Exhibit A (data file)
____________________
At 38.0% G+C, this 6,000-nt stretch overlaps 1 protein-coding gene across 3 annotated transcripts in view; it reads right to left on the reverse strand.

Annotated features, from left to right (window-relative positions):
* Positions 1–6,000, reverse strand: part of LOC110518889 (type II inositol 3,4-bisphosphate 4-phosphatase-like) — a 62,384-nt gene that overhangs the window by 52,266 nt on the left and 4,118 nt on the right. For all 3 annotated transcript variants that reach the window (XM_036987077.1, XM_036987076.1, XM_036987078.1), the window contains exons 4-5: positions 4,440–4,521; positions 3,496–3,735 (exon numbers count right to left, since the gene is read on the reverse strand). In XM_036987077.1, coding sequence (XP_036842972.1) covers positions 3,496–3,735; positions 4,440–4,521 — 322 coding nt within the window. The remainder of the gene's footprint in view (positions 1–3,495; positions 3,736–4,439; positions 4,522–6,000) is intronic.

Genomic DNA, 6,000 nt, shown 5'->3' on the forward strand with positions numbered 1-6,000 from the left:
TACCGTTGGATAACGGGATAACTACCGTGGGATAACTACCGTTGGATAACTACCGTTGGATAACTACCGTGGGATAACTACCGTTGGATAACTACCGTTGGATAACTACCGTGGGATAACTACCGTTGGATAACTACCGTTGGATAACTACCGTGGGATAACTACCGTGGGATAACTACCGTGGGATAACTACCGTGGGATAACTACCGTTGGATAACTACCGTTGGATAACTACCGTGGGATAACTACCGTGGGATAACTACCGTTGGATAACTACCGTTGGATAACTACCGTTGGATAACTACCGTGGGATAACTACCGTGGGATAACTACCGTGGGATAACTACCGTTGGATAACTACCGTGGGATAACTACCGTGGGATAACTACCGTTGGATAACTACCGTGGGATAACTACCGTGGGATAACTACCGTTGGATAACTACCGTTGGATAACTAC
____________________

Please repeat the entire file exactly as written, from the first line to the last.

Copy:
At 38.0% G+C, this 6,000-nt stretch overlaps 1 protein-coding gene across 3 annotated transcripts in view; it reads right to left on the reverse strand.

Annotated features, from left to right (window-relative positions):
* Positions 1–6,000, reverse strand: part of LOC110518889 (type II inositol 3,4-bisphosphate 4-phosphatase-like) — a 62,384-nt gene that overhangs the window by 52,266 nt on the left and 4,118 nt on the right. For all 3 annotated transcript variants that reach the window (XM_036987077.1, XM_036987076.1, XM_036987078.1), the window contains exons 4-5: positions 4,440–4,521; positions 3,496–3,735 (exon numbers count right to left, since the gene is read on the reverse strand). In XM_036987077.1, coding sequence (XP_036842972.1) covers positions 3,496–3,735; positions 4,440–4,521 — 322 coding nt within the window. The remainder of the gene's footprint in view (positions 1–3,495; positions 3,736–4,439; positions 4,522–6,000) is intronic.

Genomic DNA, 6,000 nt, shown 5'->3' on the forward strand with positions numbered 1-6,000 from the left:
TACCGTTGGATAACGGGATAACTACCGTGGGATAACTACCGTTGGATAACTACCGTTGGATAACTACCGTGGGATAACTACCGTTGGATAACTACCGTTGGATAACTACCGTGGGATAACTACCGTTGGATAACTACCGTTGGATAACTACCGTGGGATAACTACCGTGGGATAACTACCGTGGGATAACTACCGTGGGATAACTACCGTTGGATAACTACCGTTGGATAACTACCGTGGGATAACTACCGTGGGATAACTACCGTTGGATAACTACCGTTGGATAACTACCGTTGGATAACTACCGTGGGATAACTACCGTGGGATAACTACCGTGGGATAACTACCGTTGGATAACTACCGTGGGATAACTACCGTGGGATAACTACCGTTGGATAACTACCGTGGGATAACTACCGTGGGATAACTACCGTTGGATAACTACCGTTGGATAACTAC